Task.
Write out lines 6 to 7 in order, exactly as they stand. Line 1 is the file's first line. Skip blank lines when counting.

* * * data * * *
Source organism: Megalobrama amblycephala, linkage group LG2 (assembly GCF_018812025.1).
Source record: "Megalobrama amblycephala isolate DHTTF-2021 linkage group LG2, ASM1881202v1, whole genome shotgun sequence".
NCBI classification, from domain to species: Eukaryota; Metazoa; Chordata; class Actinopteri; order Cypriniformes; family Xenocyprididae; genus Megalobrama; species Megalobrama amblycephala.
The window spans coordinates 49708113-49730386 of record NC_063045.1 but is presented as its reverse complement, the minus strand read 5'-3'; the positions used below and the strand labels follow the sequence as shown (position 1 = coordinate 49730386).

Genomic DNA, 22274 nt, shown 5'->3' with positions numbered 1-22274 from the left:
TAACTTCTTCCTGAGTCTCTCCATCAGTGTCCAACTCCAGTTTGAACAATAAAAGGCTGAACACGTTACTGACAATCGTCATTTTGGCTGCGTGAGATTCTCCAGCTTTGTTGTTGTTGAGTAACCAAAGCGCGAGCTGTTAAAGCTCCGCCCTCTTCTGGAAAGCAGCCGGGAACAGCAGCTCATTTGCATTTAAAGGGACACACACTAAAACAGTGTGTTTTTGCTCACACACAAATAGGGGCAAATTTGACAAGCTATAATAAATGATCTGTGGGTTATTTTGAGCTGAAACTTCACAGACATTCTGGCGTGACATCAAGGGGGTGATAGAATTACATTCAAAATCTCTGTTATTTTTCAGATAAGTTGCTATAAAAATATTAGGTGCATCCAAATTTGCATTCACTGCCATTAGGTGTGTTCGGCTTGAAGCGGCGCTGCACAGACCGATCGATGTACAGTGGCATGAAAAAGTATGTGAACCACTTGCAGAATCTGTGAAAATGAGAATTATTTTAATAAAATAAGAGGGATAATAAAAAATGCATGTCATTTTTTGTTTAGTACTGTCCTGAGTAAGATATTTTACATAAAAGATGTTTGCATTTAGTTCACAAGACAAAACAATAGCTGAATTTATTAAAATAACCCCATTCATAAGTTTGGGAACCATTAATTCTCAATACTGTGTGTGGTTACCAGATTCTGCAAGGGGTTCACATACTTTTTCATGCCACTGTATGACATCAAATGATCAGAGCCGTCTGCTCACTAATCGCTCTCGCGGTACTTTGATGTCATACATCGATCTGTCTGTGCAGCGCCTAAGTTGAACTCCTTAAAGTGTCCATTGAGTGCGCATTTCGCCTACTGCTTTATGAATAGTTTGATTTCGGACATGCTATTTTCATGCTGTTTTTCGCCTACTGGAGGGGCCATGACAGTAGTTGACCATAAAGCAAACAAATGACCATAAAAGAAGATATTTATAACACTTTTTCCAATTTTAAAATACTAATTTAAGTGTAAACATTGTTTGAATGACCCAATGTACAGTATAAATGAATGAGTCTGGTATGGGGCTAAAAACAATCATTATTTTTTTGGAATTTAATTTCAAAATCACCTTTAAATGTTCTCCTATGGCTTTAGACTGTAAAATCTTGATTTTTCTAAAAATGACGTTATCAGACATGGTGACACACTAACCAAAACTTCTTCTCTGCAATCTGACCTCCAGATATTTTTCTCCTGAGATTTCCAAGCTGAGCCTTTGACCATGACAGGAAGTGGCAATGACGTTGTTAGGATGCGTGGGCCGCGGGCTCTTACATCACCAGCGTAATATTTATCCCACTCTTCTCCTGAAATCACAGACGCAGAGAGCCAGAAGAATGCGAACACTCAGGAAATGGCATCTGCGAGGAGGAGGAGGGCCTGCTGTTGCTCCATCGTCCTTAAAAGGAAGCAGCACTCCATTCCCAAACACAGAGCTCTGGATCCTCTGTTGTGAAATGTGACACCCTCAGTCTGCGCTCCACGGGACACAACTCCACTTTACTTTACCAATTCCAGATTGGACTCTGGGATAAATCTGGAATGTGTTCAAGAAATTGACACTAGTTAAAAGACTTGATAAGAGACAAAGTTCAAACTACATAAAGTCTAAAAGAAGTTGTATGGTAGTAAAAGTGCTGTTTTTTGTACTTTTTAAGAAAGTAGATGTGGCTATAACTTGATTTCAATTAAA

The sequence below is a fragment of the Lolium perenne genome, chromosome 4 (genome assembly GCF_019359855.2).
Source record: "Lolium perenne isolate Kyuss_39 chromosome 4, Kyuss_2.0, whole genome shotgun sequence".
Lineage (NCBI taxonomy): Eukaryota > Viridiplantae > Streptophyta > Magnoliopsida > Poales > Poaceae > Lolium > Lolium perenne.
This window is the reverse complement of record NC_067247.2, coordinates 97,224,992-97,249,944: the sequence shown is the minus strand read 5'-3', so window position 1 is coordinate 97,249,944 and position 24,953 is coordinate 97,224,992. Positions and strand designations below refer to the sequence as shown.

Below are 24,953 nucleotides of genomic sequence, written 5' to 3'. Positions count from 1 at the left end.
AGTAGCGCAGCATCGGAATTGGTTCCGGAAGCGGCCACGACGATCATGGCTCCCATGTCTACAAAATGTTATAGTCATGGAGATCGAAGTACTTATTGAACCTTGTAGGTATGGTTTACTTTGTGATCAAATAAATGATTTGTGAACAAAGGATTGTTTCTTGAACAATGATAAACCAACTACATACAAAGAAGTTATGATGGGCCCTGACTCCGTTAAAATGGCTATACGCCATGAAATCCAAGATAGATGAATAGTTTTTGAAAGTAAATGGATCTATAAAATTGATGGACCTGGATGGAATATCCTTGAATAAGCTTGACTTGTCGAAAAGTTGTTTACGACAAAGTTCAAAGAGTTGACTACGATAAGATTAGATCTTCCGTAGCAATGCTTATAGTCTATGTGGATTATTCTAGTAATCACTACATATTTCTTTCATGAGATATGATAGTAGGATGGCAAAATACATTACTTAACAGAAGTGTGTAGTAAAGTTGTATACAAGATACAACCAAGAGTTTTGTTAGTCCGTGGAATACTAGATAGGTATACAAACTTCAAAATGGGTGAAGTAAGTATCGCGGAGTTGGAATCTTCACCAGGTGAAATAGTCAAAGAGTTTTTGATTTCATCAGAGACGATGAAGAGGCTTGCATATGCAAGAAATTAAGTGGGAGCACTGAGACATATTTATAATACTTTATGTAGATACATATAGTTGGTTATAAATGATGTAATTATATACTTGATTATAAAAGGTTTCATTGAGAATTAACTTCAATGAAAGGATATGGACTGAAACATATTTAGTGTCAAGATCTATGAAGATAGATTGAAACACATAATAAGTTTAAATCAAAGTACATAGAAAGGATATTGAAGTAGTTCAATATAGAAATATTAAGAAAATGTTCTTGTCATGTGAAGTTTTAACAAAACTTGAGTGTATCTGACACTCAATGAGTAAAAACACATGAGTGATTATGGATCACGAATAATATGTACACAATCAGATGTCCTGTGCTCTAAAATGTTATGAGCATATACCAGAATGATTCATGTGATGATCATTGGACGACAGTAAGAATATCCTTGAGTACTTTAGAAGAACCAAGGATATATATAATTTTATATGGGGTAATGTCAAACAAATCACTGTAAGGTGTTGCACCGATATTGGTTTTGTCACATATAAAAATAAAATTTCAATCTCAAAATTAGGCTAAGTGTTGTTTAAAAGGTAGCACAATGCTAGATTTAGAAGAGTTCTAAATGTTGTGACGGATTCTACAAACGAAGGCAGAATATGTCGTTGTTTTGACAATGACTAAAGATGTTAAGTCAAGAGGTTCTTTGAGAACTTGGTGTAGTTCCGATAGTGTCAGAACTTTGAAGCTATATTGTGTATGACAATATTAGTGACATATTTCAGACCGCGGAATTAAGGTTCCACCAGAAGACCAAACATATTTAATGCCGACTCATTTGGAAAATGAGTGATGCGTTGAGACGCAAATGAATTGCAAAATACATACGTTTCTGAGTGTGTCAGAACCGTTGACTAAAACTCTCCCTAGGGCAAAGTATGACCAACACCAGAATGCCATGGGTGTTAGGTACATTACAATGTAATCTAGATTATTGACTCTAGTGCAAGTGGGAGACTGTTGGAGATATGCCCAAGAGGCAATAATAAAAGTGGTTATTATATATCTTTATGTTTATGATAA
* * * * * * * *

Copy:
TAACTTCTTCCTGAGTCTCTCCATCAGTGTCCAACTCCAGTTTGAACAATAAAAGGCTGAACACGTTACTGACAATCGTCATTTTGGCTGCGTGAGATTCTCCAGCTTTGTTGTTGTTGAGTAACCAAAGCGCGAGCTGTTAAAGCTCCGCCCTCTTCTGGAAAGCAGCCGGGAACAGCAGCTCATTTGCATTTAAAGGGACACACACTAAAACAGTGTGTTTTTGCTCACACACAAATAGGGGCAAATTTGACAAGCTATAATAAATGATCTGTGGGTTATTTTGAGCTGAAACTTCACAGACATTCTGGCGTGACATCAAGGGGGTGATAGAATTACATTCAAAATCTCTGTTATTTTTCAGATAAGTTGCTATAAAAATATTAGGTGCATCCAAATTTGCATTCACTGCCATTAGGTGTGTTCGGCTTGAAGCGGCGCTGCACAGACCGATCGATGTACAGTGGCATGAAAAAGTATGTGAACCACTTGCAGAATCTGTGAAAATGAGAATTATTTTAATAAAATAAGAGGGATAATAAAAAATGCATGTCATTTTTTGTTTAGTACTGTCCTGAGTAAGATATTTTACATAAAAGATGTTTGCATTTAGTTCACAAGACAAAACAATAGCTGAATTTATTAAAATAACCCCATTCATAAGTTTGGGAACCATTAATTCTCAATACTGTGTGTGGTTACCAGATTCTGCAAGGGGTTCACATACTTTTTCATGCCACTGTATGACATCAAATGATCAGAGCCGTCTGCTCACTAATCGCTCTCGCGGTACTTTGATGTCATACATCGATCTGTCTGTGCAGCGCCTAAGTTGAACTCCTTAAAGTGTCCATTGAGTGCGCATTTCGCCTACTGCTTTATGAATAGTTTGATTTCGGACATGCTATTTTCATGCTGTTTTTCGCCTACTGGAGGGGCCATGACAGTAGTTGACCATAAAGCAAACAAATGACCATAAAAGAAGATATTTATAACACTTTTTCCAATTTTAAAATACTAATTTAAGTGTAAACATTGTTTGAATGACCCAATGTACAGTATAAATGAATGAGTCTGGTATGGGGCTAAAAACAATCATTATTTTTTTGGAATTTAATTTCAAAATCACCTTTAAATGTTCTCCTATGGCTTTAGACTGTAAAATCTTGATTTTTCTAAAAATGACGTTATCAGACATGGTGACACACTAACCAAAACTTCTTCTCTGCAATCTGACCTCCAGATATTTTTCTCCTGAGATTTCCAAGCTGAGCCTTTGACCATGACAGGAAGTGGCAATGACGTTGTTAGGATGCGTGGGCCGCGGGCTCTTACATCACCAGCGTAATATTTATCCCACTCTTCTCCTGAAATCACAGACGCAGAGAGCCAGAAGAATGCGAACACTCAGGAAATGGCATCTGCGAGGAGGAGGAGGGCCTGCTGTTGCTCCATCGTCCTTAAAAGGAAGCAGCACTCCATTCCCAAACACAGAGCTCTGGATCCTCTGTTGTGAAATGTGACACCCTCAGTCTGCGCTCCACGGGACACAACTCCACTTTACTTTACCAATTCCAGATTGGACTCTGGGATAAATCTGGAATGTGTTCAAGAAATTGACACTAGTTAAAAGACTTGATAAGAGACAAAGTTCAAACTACATAAAGTCTAAAAGAAGTTGTATGGTAGTAAAAGTGCTGTTTTTTGTACTTTTTAAGAAAGTAGATGTGGCTATAACTTGATTTCAATTAAA

The sequence below is a fragment of the Lolium perenne genome, chromosome 4 (genome assembly GCF_019359855.2).